Sunday 2nd October 2016
I’m sitting up in bed listening to the sea wind whipping up the street and wondering what it must be like in the Jungle this morning. Autumn is here and I’m reaching for an extra eiderdown.
I’m feeling a stomach-gnawing nervousness. I’m going to France today to volunteer, alone, and am not sure what the hostel will be like. I’m not sure how I’ll get there from the boat or how I’ll get to work and back from the hostel. All is slightly uncertain and I’m not comfortable with uncertainty of this kind. People, I’m normally at ease with. It’s finding my way around that worries me. I’ve got a terrible sense of direction. But if I feel like this, how infinitely more dreadful must it be for the refugees, particularly the young and the elderly?
Arrive in Calais after a fascinating ferry journey with Mary, who I met in the departure lounge. She is interested in Buddhism and has travelled widely, volunteering in India and Tibet, where she met the Dalai Lama. She is tired from her journey from Cardiff and I suggest she has a doze, but my questions keep flowing and the doze doesn’t happen. Mary keeps saying how relieved she is to have met me. This is puzzling but leaves me feeling brave and confident.
We leave the shuttle bus in Calais and make our first mistake. The foot passenger exit is tucked behind an information caravan and, therefore, not visible from where the bus stops. I suggest a taxi but Mary is up for a walk. Fine. I can drag a case a kilometer or two – no problem.
The new confident me decides to use my initiative, and rather than ask for directions we follow the arrows for the car park exit. Half an hour later we have looped back on ourselves and struggle past the foot passenger entrance. Oh joy!
We stop and I ask two policemen whether we are actually heading for the centre of Calais, or not. Either they aren’t local or they are just unhelpful in a polite kind of way. English women/hostel = volunteers/Jungle.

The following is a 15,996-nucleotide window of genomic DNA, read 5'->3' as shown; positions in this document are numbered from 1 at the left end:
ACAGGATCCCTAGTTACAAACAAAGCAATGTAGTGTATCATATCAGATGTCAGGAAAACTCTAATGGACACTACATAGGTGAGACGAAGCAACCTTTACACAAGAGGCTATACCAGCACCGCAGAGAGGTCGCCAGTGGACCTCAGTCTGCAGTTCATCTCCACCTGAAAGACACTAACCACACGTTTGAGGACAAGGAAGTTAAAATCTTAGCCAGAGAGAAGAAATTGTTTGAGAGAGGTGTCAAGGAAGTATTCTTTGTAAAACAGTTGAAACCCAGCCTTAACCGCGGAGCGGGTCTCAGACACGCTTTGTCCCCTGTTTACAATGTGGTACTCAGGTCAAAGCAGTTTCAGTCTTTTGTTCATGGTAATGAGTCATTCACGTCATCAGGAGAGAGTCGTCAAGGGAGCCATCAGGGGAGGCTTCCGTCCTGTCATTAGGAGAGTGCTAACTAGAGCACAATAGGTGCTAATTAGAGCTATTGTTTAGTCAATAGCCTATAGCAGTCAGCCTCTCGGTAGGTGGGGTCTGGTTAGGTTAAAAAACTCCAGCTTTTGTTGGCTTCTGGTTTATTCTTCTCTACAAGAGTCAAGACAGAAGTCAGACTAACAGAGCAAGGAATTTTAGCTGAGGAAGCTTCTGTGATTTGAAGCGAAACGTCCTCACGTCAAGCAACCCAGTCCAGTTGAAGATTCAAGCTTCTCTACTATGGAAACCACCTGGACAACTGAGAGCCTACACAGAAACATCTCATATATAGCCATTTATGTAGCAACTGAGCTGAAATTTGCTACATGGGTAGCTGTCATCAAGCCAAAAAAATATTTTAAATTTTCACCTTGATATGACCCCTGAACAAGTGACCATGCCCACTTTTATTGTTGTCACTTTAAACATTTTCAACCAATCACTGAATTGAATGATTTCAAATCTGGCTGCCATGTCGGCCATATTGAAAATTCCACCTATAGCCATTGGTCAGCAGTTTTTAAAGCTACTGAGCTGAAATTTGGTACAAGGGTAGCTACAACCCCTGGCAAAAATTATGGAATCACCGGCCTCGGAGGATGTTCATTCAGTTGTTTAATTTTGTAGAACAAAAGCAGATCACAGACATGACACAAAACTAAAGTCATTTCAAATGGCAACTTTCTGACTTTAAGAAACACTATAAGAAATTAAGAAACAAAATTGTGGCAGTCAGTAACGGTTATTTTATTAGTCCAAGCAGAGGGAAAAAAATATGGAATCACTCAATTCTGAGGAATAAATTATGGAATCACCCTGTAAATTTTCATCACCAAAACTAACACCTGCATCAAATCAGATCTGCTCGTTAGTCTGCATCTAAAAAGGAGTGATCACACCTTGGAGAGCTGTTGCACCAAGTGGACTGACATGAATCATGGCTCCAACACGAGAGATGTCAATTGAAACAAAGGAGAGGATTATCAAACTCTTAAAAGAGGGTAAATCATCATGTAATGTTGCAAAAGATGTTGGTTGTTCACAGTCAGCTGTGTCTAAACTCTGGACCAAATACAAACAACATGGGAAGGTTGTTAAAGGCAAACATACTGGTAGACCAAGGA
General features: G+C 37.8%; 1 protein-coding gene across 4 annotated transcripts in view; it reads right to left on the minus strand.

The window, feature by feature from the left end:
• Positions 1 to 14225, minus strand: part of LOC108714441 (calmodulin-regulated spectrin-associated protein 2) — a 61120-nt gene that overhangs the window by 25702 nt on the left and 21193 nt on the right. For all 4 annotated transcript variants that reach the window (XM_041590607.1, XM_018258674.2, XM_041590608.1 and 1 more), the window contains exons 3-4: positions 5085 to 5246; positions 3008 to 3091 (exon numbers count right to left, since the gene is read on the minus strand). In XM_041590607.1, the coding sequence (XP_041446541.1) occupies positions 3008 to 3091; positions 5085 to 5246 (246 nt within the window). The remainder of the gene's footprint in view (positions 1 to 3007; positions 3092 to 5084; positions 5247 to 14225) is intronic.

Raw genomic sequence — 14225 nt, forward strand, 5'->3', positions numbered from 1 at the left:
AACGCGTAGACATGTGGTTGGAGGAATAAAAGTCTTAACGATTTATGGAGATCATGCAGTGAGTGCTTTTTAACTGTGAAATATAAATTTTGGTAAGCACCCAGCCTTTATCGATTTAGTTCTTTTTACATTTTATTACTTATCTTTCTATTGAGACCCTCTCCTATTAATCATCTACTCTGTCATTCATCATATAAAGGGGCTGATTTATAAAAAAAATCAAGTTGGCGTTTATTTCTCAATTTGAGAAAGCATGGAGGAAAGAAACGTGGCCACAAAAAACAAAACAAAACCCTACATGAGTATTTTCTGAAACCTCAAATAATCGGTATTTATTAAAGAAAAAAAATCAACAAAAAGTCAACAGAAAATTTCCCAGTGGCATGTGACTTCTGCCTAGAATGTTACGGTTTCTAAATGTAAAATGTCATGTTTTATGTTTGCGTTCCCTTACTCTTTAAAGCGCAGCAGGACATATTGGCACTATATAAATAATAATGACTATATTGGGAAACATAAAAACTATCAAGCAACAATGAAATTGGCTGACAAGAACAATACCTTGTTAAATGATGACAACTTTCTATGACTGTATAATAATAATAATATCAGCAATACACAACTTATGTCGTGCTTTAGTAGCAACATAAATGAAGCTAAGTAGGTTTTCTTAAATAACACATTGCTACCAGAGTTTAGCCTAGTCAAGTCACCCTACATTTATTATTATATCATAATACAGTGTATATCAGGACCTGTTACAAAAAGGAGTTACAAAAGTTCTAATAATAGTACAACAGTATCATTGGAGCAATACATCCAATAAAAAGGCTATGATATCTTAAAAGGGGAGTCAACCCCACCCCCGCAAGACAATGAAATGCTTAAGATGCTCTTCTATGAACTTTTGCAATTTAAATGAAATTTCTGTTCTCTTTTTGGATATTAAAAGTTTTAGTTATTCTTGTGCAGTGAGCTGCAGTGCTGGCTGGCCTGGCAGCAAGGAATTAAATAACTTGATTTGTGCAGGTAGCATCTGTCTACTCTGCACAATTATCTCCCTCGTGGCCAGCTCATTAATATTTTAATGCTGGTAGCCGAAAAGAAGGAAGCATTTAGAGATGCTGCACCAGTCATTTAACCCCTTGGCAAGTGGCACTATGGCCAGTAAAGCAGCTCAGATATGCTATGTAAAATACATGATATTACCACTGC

I remain upbeat and lead the way chuntering on about the beautiful sunset and scenery. Mary is dragging behind me. By the time we reach the hostel it is dark and we discover they have not received Mary’s booking. They are fully booked. Mary is exhausted and nearly in tears. I ask the receptionist where else she might stay. He googles and says there is a room in a nearby hotel along the seafront. I walk her there but don’t feel so intrepid hurrying back along the sea front alone in the dark.
So, up to my room – a small box with two beds. My roommate is missing but there is a fascinating pile of belongings on the floor by her bed – clothes, boots, toiletries, food packets and books. I poke my nose in the wardrobe and discover a few slices of white bread, a salami sausage and a black Fedora hat.Two hangars hang from the radiator. A young adolescent on tour maybe? No.
A young Maltese girl knocks and enters. She has just walked her friend and previous roommate to the train station. She slumps down on the pile of blankets and rubs at her neck. She has been working for Care4Calais, another small charity, for three weeks and is exhausted. She has been in charge of their distribution trailer in camp.
She tells me a left wing political group led a peaceful protest yesterday against Hollande’s intention to close the camp, and the riot police, who hold fort at the entrance to the camp, showered the protesters with tear gas and water canons. It appears there was no media presence and I saw nothing on the news.
I have heard the hostel serves hot snacks till 10pm and go downstairs in search of food. A large group of German adolescents have arrived and the hall is filled with loud, ebullient voices. The bar is dark and quiet. A man lolling by the desk admits to working at the hostel, but tells me all the soup has gone. He does agree to sell me a Mars bar and a bottle of water. Gloria is horrified and rummages in the wardrobe for the bread and salami. I stick with the Mars bar.
The bed is surprisingly comfy but Gloria was right to suggest closing the window. The Channel wind is cold and seeps around the window frames. I wake early and search for bed socks and a jumper.
Upside – three o’clock is a good time to use the hostel Wi-Fi. At any other time it is impossible with everyone ringing home or fiddling with Facebook. It is harder for the refugees, of course. There is no WiFi on the dunes, and the refugees have to climb the highest dunes for any chance of a signal to phone family and loved ones.